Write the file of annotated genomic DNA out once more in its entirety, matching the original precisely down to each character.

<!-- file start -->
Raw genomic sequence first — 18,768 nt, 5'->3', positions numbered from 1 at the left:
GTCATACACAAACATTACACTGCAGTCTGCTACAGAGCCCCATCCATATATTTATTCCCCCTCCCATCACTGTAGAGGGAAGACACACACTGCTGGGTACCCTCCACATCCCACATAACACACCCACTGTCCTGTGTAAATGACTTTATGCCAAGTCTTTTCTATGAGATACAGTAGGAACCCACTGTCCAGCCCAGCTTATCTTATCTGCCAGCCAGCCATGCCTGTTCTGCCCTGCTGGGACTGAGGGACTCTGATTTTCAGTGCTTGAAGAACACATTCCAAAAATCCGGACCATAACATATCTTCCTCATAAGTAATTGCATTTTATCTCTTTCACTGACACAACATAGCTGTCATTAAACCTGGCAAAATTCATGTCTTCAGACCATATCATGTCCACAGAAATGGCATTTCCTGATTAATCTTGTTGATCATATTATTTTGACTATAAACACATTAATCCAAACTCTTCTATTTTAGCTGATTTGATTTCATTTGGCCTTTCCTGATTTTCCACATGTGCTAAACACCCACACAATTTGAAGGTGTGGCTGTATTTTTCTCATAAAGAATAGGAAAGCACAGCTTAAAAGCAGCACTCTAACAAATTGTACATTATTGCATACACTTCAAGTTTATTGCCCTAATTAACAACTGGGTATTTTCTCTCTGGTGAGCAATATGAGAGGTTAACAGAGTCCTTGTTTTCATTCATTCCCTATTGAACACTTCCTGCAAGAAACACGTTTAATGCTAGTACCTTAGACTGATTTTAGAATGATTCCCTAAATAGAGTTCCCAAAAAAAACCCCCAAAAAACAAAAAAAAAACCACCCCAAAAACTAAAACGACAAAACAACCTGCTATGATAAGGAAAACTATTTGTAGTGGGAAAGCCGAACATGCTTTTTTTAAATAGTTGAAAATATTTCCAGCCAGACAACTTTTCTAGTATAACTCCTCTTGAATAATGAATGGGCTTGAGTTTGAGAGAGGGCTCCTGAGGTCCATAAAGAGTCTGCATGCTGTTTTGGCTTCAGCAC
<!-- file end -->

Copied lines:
Raw genomic sequence first — 18,768 nt, 5'->3', positions numbered from 1 at the left:
GTCATACACAAACATTACACTGCAGTCTGCTACAGAGCCCCATCCATATATTTATTCCCCCTCCCATCACTGTAGAGGGAAGACACACACTGCTGGGTACCCTCCACATCCCACATAACACACCCACTGTCCTGTGTAAATGACTTTATGCCAAGTCTTTTCTATGAGATACAGTAGGAACCCACTGTCCAGCCCAGCTTATCTTATCTGCCAGCCAGCCATGCCTGTTCTGCCCTGCTGGGACTGAGGGACTCTGATTTTCAGTGCTTGAAGAACACATTCCAAAAATCCGGACCATAACATATCTTCCTCATAAGTAATTGCATTTTATCTCTTTCACTGACACAACATAGCTGTCATTAAACCTGGCAAAATTCATGTCTTCAGACCATATCATGTCCACAGAAATGGCATTTCCTGATTAATCTTGTTGATCATATTATTTTGACTATAAACACATTAATCCAAACTCTTCTATTTTAGCTGATTTGATTTCATTTGGCCTTTCCTGATTTTCCACATGTGCTAAACACCCACACAATTTGAAGGTGTGGCTGTATTTTTCTCATAAAGAATAGGAAAGCACAGCTTAAAAGCAGCACTCTAACAAATTGTACATTATTGCATACACTTCAAGTTTATTGCCCTAATTAACAACTGGGTATTTTCTCTCTGGTGAGCAATATGAGAGGTTAACAGAGTCCTTGTTTTCATTCATTCCCTATTGAACACTTCCTGCAAGAAACACGTTTAATGCTAGTACCTTAGACTGATTTTAGAATGATTCCCTAAATAGAGTTCCCAAAAAAAACCCCCAAAAAACAAAAAAAAAACCACCCCAAAAACTAAAACGACAAAACAACCTGCTATGATAAGGAAAACTATTTGTAGTGGGAAAGCCGAACATGCTTTTTTTAAATAGTTGAAAATATTTCCAGCCAGACAACTTTTCTAGTATAACTCCTCTTGAATAATGAATGGGCTTGAGTTTGAGAGAGGGCTCCTGAGGTCCATAAAGAGTCTGCATGCTGTTTTGGCTTCAGCAC